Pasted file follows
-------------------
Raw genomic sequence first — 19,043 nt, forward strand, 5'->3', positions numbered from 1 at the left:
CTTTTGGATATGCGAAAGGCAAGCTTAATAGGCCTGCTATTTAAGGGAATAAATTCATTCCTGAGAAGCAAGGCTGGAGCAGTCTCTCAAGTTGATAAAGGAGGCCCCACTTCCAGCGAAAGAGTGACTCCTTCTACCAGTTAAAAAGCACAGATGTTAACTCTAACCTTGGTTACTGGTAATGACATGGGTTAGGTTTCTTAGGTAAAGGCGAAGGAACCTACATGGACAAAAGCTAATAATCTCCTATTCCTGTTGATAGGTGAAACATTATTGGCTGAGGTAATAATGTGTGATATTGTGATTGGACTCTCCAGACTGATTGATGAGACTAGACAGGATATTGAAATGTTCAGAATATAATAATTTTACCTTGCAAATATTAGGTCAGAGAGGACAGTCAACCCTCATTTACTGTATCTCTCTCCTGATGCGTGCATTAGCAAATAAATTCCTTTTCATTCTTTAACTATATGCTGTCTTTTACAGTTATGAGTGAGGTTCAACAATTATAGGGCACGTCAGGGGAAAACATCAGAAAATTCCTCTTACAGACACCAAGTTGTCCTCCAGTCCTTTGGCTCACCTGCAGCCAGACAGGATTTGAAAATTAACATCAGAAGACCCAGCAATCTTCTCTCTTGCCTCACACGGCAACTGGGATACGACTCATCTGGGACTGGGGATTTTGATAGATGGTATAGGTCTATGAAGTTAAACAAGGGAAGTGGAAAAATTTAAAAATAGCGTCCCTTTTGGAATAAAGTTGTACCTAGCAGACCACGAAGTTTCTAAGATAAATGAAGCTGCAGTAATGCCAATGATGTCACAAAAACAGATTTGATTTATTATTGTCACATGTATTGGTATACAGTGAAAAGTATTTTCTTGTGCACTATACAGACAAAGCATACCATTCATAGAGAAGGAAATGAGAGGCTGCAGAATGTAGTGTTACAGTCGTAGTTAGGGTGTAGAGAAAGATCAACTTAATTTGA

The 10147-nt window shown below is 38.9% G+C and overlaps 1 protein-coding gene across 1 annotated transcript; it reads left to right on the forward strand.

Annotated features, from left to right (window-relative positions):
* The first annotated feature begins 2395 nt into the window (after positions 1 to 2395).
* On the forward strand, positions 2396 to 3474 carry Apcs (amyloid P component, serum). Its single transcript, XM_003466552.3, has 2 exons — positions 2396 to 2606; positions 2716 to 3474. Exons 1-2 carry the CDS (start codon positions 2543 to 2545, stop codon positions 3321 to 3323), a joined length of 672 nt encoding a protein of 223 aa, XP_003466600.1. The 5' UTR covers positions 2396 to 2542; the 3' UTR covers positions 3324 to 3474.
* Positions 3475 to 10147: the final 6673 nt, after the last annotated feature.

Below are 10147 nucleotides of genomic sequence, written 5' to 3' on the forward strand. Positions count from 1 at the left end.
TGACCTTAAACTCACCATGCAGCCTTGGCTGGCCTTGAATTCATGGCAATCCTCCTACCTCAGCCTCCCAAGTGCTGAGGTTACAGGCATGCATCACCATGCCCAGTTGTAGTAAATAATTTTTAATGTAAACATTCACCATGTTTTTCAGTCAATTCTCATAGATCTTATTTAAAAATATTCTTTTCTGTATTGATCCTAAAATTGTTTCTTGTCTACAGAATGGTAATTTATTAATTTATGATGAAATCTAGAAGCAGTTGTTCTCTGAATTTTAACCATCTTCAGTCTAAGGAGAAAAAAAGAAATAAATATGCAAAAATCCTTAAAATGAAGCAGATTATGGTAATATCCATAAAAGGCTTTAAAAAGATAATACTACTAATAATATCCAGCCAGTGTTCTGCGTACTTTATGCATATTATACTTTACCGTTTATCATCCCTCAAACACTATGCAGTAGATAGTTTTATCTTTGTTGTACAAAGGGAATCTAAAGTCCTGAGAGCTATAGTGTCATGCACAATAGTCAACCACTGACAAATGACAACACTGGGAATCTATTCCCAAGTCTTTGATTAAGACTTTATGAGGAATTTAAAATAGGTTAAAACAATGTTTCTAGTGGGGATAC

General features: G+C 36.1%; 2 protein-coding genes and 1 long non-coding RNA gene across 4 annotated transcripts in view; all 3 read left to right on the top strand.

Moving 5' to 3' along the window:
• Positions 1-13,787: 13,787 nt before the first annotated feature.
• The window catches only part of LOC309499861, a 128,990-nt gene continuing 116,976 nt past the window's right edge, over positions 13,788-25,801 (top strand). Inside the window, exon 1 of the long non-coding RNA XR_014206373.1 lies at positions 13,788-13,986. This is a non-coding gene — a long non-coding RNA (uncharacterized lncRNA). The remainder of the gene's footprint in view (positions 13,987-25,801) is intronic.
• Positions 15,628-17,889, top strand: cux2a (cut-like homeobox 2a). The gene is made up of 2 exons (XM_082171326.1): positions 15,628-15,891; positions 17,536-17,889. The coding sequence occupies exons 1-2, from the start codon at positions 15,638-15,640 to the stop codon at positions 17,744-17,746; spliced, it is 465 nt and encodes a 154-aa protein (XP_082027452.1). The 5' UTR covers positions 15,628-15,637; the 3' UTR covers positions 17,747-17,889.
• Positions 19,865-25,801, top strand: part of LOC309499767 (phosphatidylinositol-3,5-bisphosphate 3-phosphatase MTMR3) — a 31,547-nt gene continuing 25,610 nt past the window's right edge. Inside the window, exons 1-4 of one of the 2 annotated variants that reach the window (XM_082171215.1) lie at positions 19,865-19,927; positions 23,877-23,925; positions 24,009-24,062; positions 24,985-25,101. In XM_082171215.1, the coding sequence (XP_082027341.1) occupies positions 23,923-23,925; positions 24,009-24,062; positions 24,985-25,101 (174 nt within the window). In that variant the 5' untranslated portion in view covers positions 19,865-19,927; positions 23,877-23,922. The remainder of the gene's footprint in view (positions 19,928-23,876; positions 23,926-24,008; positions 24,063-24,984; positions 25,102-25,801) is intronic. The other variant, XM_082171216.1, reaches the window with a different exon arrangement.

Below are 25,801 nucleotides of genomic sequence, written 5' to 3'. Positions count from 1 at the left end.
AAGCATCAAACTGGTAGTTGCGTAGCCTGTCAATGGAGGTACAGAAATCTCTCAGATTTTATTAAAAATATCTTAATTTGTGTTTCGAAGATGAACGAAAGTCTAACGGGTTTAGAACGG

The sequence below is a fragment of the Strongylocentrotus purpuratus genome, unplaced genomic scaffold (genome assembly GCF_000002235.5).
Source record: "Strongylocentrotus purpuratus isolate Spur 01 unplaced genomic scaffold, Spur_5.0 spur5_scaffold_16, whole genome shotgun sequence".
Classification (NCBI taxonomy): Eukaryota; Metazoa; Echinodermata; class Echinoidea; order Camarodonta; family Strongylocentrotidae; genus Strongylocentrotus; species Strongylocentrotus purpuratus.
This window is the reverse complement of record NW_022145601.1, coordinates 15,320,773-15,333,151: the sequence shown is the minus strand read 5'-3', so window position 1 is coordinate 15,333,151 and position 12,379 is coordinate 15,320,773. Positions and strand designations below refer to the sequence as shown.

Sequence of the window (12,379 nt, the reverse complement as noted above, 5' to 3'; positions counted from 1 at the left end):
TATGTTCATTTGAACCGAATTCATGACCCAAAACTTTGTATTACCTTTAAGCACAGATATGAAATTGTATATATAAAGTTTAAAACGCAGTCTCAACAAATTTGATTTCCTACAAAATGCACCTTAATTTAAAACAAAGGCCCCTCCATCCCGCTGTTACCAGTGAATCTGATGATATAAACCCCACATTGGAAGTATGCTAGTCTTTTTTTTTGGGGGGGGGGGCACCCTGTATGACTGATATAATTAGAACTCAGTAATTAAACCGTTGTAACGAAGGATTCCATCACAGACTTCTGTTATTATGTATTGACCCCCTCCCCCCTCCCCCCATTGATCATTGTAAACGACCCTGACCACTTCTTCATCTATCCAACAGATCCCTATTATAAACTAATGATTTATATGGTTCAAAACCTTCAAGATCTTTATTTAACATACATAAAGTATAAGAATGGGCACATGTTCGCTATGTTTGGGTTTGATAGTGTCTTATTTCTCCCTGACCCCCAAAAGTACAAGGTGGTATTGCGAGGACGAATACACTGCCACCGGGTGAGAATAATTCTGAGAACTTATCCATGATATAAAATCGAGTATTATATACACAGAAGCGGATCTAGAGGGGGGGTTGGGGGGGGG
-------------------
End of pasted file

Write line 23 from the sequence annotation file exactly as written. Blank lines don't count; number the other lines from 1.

TATGTTCATTTGAACCGAATTCATGACCCAAAACTTTGTATTACCTTTAAGCACAGATATGAAATTGTATATATAAAGTTTAAAACGCAGTCTCAACAAATTTGATTTCCTACAAAATGCACCTTAATTTAAAACAAAGGCCCCTCCATCCCGCTGTTACCAGTGAATCTGATGATATAAACCCCACATTGGAAGTATGCTAGTCTTTTTTTTTGGGGGGGGGGGCACCCTGTATGACTGATATAATTAGAACTCAGTAATTAAACCGTTGTAACGAAGGATTCCATCACAGACTTCTGTTATTATGTATTGACCCCCTCCCCCCTCCCCCCATTGATCATTGTAAACGACCCTGACCACTTCTTCATCTATCCAACAGATCCCTATTATAAACTAATGATTTATATGGTTCAAAACCTTCAAGATCTTTATTTAACATACATAAAGTATAAGAATGGGCACATGTTCGCTATGTTTGGGTTTGATAGTGTCTTATTTCTCCCTGACCCCCAAAAGTACAAGGTGGTATTGCGAGGACGAATACACTGCCACCGGGTGAGAATAATTCTGAGAACTTATCCATGATATAAAATCGAGTATTATATACACAGAAGCGGATCTAGAGGGGGGGTTGGGGGGGGG